A Bridgeview imam will file a discrimination complaint with the U.S. Equal Employment Opportunity Commission against the Illinois State Police, his lawyer said Wednesday, alleging that police force fired him based on misleading and anti-Islamic media reports.
“We say that the ISP actually hired Imam Kifah Mustafa and trained him as a chaplain and then terminated him due to the allegations of reporter Steven Emerson,” said attorney Christina Abraham at a press conference in Chicago.
“Our case is centered on the idea that he was discriminated against, and had he not been Muslim, born in Lebanon and of a different race, the ISP would not have fired him based on these allegations.”
Abraham made the announcement at the Downtown Islamic Center on State Street, flanked by representatives of community groups supporting of the popular religious leader. Mustafa was not present.
Last Friday, a representative of the ISP met with the cleric to withdraw his appointment as one of seven volunteer chaplains to minister to an increasingly diverse police force, the imam’s lawyer said.
The move followed Internet postings by Washington-based reporter Steve Emerson on the Investigative Project on Terrorism site denouncing Mustafa’s appointment, Abraham said.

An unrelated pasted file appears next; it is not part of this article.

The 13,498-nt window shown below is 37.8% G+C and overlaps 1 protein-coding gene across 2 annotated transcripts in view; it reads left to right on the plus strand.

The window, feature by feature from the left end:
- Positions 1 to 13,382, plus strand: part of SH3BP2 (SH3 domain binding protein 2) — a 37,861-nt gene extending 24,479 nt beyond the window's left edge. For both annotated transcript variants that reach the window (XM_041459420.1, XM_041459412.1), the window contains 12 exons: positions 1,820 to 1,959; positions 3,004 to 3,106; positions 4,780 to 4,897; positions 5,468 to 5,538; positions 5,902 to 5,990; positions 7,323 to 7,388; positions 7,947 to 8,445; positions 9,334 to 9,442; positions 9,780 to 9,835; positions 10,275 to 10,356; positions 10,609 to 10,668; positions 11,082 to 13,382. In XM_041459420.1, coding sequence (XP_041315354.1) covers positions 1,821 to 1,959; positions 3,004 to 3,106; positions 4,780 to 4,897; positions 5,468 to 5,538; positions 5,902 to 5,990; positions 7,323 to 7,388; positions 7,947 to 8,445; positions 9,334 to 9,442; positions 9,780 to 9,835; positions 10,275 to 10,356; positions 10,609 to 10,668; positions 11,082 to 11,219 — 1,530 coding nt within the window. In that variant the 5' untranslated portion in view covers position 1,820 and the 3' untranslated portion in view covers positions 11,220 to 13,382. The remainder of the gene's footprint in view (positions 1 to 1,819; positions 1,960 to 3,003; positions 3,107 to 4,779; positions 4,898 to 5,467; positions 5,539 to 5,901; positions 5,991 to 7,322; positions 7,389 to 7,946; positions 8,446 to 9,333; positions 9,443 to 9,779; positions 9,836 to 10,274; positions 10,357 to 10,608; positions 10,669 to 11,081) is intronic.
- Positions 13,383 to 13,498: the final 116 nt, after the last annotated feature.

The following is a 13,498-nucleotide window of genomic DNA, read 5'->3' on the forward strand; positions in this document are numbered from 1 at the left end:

The postings referenced a 2007 decision by federal prosecutors to label Mustafa an “unindicted co-conspirator” as part of their case against the Holy Land Foundation — one of the largest Islamic charities in the United States. Two of its founders were sentenced last year for sending millions of dollars to the Palestinian militant group Hamas in breach of U.S. terrorism laws.
Mustafa is alleged to have helped raise money for the charity through his position as imam for the Mosque Foundation and its thousands of members.
The “unindicted co-conspirator” label first cropped up during the Watergate Hearings and has been attached to people alleged to have engaged in conspiracy, but who have not been charged in an indictment.
“The Justice Department recommends against its use,” Ahmed Rehab, executive director for the Chicago chapter of the Council on American-Islamic Relations, said Wednesday.
Mustafa’s discrimination complaint alleges the ISP began to backtrack after it learned about Emerson’s Internet report. He was then subjected to a second background check by state police in March.
Abraham is asking the EEOC to allow Mustafa to take his case directly to federal court rather than go through its own mediation process.
State Police officials declined Wednesday to comment on specific allegations.
“The ISP is not aware of a complaint or lawsuit being filed,” said Master Sgt. Isaiah Vega, adding that all seven new chaplains were subjected to the same secondary screening.
In an earlier statement, State Police had said “due to information revealed during the background investigation, Sheik Kifah (Mustafa’s) appointment as a volunteer ISP Chaplain has been denied.” Specific details were withheld and the ISP pledged to “continue to seek clergy with inter-faith interest from diverse religions, including that of the Muslim faith for its chaplain program.”
Some community groups angry about Mustafa’s rejection said the agency may have to do so without their help.
“This whole thing seems to me to be the revival of McCarthyism, which is something we were formed to fight,” said Bob Clarke, president of the Chicago Committee to Defend the Bill of Rights.